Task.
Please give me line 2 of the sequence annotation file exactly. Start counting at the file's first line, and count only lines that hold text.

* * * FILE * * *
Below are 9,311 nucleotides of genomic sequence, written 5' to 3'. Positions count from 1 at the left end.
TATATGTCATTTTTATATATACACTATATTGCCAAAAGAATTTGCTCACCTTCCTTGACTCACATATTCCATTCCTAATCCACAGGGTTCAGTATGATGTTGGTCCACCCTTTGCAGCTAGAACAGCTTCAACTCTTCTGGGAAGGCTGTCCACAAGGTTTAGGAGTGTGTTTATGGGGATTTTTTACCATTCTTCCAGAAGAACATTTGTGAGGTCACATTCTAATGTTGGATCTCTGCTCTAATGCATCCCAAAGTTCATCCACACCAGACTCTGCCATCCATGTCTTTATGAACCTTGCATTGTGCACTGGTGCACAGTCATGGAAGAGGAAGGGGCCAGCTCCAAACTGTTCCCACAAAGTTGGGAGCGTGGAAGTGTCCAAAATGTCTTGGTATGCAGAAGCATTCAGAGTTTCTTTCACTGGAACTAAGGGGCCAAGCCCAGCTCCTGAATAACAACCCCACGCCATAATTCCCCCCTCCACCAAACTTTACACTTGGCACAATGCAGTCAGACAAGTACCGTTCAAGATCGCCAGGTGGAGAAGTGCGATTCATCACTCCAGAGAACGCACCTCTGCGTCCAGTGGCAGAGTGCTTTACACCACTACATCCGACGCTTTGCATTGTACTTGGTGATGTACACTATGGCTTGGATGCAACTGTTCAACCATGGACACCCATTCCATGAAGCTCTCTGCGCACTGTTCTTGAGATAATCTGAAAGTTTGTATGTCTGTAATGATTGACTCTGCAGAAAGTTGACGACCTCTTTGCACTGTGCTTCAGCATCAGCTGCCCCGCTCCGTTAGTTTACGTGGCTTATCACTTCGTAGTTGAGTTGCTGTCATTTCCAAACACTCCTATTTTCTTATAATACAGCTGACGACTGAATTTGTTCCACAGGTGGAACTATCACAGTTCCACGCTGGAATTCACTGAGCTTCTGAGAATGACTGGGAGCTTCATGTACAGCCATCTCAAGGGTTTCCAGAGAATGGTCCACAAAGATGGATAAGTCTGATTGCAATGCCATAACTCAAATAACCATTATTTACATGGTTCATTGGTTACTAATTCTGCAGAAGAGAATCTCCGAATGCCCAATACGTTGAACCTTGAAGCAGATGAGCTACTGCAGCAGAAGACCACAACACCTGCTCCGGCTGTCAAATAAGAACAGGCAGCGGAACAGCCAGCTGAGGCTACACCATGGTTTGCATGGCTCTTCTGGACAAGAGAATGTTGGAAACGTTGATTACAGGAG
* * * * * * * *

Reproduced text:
TATATGTCATTTTTATATATACACTATATTGCCAAAAGAATTTGCTCACCTTCCTTGACTCACATATTCCATTCCTAATCCACAGGGTTCAGTATGATGTTGGTCCACCCTTTGCAGCTAGAACAGCTTCAACTCTTCTGGGAAGGCTGTCCACAAGGTTTAGGAGTGTGTTTATGGGGATTTTTTACCATTCTTCCAGAAGAACATTTGTGAGGTCACATTCTAATGTTGGATCTCTGCTCTAATGCATCCCAAAGTTCATCCACACCAGACTCTGCCATCCATGTCTTTATGAACCTTGCATTGTGCACTGGTGCACAGTCATGGAAGAGGAAGGGGCCAGCTCCAAACTGTTCCCACAAAGTTGGGAGCGTGGAAGTGTCCAAAATGTCTTGGTATGCAGAAGCATTCAGAGTTTCTTTCACTGGAACTAAGGGGCCAAGCCCAGCTCCTGAATAACAACCCCACGCCATAATTCCCCCCTCCACCAAACTTTACACTTGGCACAATGCAGTCAGACAAGTACCGTTCAAGATCGCCAGGTGGAGAAGTGCGATTCATCACTCCAGAGAACGCACCTCTGCGTCCAGTGGCAGAGTGCTTTACACCACTACATCCGACGCTTTGCATTGTACTTGGTGATGTACACTATGGCTTGGATGCAACTGTTCAACCATGGACACCCATTCCATGAAGCTCTCTGCGCACTGTTCTTGAGATAATCTGAAAGTTTGTATGTCTGTAATGATTGACTCTGCAGAAAGTTGACGACCTCTTTGCACTGTGCTTCAGCATCAGCTGCCCCGCTCCGTTAGTTTACGTGGCTTATCACTTCGTAGTTGAGTTGCTGTCATTTCCAAACACTCCTATTTTCTTATAATACAGCTGACGACTGAATTTGTTCCACAGGTGGAACTATCACAGTTCCACGCTGGAATTCACTGAGCTTCTGAGAATGACTGGGAGCTTCATGTACAGCCATCTCAAGGGTTTCCAGAGAATGGTCCACAAAGATGGATAAGTCTGATTGCAATGCCATAACTCAAATAACCATTATTTACATGGTTCATTGGTTACTAATTCTGCAGAAGAGAATCTCCGAATGCCCAATACGTTGAACCTTGAAGCAGATGAGCTACTGCAGCAGAAGACCACAACACCTGCTCCGGCTGTCAAATAAGAACAGGCAGCGGAACAGCCAGCTGAGGCTACACCATGGTTTGCATGGCTCTTCTGGACAAGAGAATGTTGGAAACGTTGATTACAGGAG